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If effective sailing (developments such as rigging allowing tacking, much higher speeds and larger ships, making ships similar to ones of the 1700-1800 era available) became available during the middle medieval period (1300-1400) how would it change warfare? What weapons would become common on board ships, given that cannon technology was not anywhere close to where it was during the age of exploration around two hundred years later? What tactics would become effective in naval battles?

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    $\begingroup$ Tacking WAS actually innovated earlier than this. The lateen sail was discovered in I think about the first or second century A.D. by the Greeks. How about you give us the actual era. We know when the improvements take place (1300-1400), but what era are you talking about borrowing from? That will help us better answer the question than a vague "effective sailing." We talkin' 1800? 1900? $\endgroup$ – Erin Thursby May 14 '17 at 2:19
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    $\begingroup$ Short answer not much. Naval warfare was actually quite common. The age of exploration was caused by more effective long distance travel and more extreme weapon technological superiority (of soldiers not the ships), to the point even a small number of soldiers could capture or raid native populations with relative confidence. The big impediments to long distance sailing prior was poor navigation and cartography. the combination made long distance exploitation and raiding cost effective. $\endgroup$ – John May 14 '17 at 5:51
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    $\begingroup$ The major constraint faced by European states during the Middle Ages was the scarcity of manpower. The population crashed at the end of the Antiquity (the plague of Justinian was a large contributor) and it took a long time to recover; then it crashed again around 1300 (the Black Death). A small 17th century frigate (a sixth-rate ship) had a crew of about 250; a larger fifth-rate ship needed 350 sailors. Such numbers were simply unavailable during most of the Middle Ages, when 350 adult men (with their parents, wives and children) would be the entire population of a respectable town. $\endgroup$ – AlexP May 14 '17 at 8:42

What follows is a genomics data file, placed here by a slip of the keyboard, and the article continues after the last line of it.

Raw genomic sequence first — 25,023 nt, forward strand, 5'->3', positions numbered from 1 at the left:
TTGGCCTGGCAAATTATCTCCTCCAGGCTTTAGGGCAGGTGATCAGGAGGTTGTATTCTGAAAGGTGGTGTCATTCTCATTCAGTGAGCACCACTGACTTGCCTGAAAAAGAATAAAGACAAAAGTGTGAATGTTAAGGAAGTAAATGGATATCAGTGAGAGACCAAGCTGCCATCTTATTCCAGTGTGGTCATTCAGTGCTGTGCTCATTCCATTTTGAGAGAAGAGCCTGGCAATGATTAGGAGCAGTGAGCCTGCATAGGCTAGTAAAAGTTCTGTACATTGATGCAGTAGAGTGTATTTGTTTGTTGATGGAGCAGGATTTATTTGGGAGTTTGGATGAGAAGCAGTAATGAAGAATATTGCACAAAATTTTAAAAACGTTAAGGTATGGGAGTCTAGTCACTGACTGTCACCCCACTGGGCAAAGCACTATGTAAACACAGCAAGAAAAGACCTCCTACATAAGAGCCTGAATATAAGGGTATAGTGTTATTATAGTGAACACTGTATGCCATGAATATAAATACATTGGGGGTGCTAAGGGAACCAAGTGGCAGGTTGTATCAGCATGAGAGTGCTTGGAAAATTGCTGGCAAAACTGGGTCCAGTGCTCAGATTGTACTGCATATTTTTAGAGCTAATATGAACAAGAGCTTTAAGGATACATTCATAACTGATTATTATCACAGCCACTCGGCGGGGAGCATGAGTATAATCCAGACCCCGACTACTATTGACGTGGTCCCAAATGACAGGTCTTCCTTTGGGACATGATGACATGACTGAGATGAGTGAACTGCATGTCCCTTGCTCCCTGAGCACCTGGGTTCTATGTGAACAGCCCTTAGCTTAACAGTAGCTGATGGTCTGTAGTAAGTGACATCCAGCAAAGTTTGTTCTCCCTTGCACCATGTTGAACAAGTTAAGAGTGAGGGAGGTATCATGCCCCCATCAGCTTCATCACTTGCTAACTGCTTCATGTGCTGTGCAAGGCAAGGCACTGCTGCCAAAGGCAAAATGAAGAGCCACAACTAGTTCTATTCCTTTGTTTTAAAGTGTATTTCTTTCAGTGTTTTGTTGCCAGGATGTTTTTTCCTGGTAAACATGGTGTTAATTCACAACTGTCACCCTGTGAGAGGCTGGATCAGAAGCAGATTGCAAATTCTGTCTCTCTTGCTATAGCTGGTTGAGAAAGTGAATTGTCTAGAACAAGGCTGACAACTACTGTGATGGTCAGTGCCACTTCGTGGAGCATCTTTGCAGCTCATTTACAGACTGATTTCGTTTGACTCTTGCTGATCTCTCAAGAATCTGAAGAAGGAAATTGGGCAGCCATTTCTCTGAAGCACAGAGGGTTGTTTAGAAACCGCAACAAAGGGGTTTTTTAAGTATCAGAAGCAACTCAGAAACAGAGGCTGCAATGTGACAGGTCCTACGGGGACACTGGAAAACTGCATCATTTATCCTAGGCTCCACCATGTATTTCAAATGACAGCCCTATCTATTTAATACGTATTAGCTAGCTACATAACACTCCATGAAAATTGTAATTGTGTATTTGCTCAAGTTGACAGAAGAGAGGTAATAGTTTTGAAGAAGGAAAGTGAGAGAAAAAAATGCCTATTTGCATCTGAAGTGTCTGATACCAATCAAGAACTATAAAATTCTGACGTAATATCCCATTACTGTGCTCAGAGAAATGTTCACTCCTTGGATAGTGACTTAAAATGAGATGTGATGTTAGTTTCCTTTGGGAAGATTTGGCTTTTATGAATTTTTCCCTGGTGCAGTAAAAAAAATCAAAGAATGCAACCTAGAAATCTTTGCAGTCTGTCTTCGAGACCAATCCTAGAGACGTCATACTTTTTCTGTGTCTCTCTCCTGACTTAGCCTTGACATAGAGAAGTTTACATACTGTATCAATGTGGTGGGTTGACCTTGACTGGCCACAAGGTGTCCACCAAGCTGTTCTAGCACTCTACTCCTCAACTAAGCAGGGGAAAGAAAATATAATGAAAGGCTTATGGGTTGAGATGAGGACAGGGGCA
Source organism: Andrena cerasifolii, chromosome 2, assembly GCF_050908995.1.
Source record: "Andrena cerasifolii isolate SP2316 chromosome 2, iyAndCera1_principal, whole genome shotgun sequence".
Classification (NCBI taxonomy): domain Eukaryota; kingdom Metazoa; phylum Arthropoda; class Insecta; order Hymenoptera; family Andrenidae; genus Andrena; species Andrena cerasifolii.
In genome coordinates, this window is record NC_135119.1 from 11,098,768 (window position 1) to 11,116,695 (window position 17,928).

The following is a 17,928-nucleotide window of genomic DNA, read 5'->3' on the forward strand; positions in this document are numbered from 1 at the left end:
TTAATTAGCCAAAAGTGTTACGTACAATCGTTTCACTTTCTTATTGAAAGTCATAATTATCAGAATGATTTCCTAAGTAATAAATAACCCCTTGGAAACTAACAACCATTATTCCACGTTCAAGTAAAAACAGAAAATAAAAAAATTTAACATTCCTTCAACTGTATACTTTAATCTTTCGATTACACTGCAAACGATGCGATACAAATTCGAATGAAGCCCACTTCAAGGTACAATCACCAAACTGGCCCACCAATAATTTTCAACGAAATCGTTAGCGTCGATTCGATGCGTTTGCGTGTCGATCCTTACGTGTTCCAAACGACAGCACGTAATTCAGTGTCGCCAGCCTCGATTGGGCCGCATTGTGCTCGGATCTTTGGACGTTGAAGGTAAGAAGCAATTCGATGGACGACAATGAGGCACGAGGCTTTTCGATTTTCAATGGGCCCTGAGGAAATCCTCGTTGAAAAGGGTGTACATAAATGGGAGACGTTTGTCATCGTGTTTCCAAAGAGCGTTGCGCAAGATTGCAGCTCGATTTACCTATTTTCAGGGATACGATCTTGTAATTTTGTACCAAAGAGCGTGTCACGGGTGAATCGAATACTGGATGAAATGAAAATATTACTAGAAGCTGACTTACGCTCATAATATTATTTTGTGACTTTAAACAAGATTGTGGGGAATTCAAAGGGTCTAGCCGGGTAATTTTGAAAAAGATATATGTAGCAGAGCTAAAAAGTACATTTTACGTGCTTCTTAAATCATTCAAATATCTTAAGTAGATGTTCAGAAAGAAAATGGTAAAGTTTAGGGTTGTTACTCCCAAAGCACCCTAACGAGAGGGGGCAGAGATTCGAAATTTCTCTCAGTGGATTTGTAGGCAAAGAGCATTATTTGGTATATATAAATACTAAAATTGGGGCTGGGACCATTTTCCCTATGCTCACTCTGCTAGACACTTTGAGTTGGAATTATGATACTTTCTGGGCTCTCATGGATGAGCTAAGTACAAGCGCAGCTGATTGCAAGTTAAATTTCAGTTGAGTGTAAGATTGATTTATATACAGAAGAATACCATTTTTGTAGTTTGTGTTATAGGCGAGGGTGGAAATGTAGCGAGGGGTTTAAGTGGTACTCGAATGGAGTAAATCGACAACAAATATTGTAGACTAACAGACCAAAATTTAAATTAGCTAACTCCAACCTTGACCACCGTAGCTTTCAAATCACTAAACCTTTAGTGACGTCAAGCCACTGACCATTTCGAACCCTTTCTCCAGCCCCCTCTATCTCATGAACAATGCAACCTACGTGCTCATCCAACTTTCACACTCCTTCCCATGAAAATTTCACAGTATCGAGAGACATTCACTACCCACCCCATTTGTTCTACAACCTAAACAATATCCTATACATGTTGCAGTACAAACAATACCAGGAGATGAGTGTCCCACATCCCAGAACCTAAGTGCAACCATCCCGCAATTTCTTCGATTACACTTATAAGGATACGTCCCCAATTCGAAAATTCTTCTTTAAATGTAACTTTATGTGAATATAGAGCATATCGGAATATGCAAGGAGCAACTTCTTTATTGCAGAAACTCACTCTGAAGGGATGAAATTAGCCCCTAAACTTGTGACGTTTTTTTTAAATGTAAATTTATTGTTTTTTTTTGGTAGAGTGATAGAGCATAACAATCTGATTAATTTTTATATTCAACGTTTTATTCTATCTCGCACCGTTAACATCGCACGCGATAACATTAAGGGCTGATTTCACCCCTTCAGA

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    $\begingroup$ I call that a fine answer, @AlexP. It doesn't matter what sweet tech you have if everyone is busy growing food. That would be a very cool premise for a scifi future world with human colonists and found alien tech. Basically they sit in the things and listen to the radio sometimes because there are not enough of them to actually make them work. $\endgroup$ – Willk May 14 '17 at 14:11
  • $\begingroup$ One technology constraint is Navigation. Over-the-horizon navigation requires a compass, sextant, reliable clock, and accurate maps. Manufacture of the latter three requires industry, education, and knowledge-sharing unavailable to the medieval. Many of the same industries are also important in guns, printing, and other post-medieval technologies. You'll need to do a bit of handwaving to explain the wealth and population that permits the sailing technologies, but denies the others. $\endgroup$ – user535733 May 15 '17 at 18:34